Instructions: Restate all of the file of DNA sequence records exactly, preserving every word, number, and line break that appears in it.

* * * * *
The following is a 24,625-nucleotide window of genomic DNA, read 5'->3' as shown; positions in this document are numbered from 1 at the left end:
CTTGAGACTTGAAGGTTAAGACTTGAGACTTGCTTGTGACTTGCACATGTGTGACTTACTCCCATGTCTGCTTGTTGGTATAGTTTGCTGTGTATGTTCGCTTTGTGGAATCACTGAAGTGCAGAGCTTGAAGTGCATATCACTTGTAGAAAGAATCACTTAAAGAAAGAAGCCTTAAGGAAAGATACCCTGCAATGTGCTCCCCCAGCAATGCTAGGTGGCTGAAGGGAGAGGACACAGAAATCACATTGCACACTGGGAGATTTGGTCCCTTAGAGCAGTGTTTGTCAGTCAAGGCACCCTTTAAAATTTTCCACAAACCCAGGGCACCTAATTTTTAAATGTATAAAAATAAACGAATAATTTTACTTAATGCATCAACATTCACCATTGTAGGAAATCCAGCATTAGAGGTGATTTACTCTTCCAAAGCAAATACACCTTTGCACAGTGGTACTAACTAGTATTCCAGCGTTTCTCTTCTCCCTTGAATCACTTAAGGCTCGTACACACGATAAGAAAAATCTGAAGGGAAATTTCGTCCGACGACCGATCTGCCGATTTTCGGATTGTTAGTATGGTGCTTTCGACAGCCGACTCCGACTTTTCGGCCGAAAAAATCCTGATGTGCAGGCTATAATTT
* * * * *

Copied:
The following is a 24,625-nucleotide window of genomic DNA, read 5'->3' as shown; positions in this document are numbered from 1 at the left end:
CTTGAGACTTGAAGGTTAAGACTTGAGACTTGCTTGTGACTTGCACATGTGTGACTTACTCCCATGTCTGCTTGTTGGTATAGTTTGCTGTGTATGTTCGCTTTGTGGAATCACTGAAGTGCAGAGCTTGAAGTGCATATCACTTGTAGAAAGAATCACTTAAAGAAAGAAGCCTTAAGGAAAGATACCCTGCAATGTGCTCCCCCAGCAATGCTAGGTGGCTGAAGGGAGAGGACACAGAAATCACATTGCACACTGGGAGATTTGGTCCCTTAGAGCAGTGTTTGTCAGTCAAGGCACCCTTTAAAATTTTCCACAAACCCAGGGCACCTAATTTTTAAATGTATAAAAATAAACGAATAATTTTACTTAATGCATCAACATTCACCATTGTAGGAAATCCAGCATTAGAGGTGATTTACTCTTCCAAAGCAAATACACCTTTGCACAGTGGTACTAACTAGTATTCCAGCGTTTCTCTTCTCCCTTGAATCACTTAAGGCTCGTACACACGATAAGAAAAATCTGAAGGGAAATTTCGTCCGACGACCGATCTGCCGATTTTCGGATTGTTAGTATGGTGCTTTCGACAGCCGACTCCGACTTTTCGGCCGAAAAAATCCTGATGTGCAGGCTATAATTT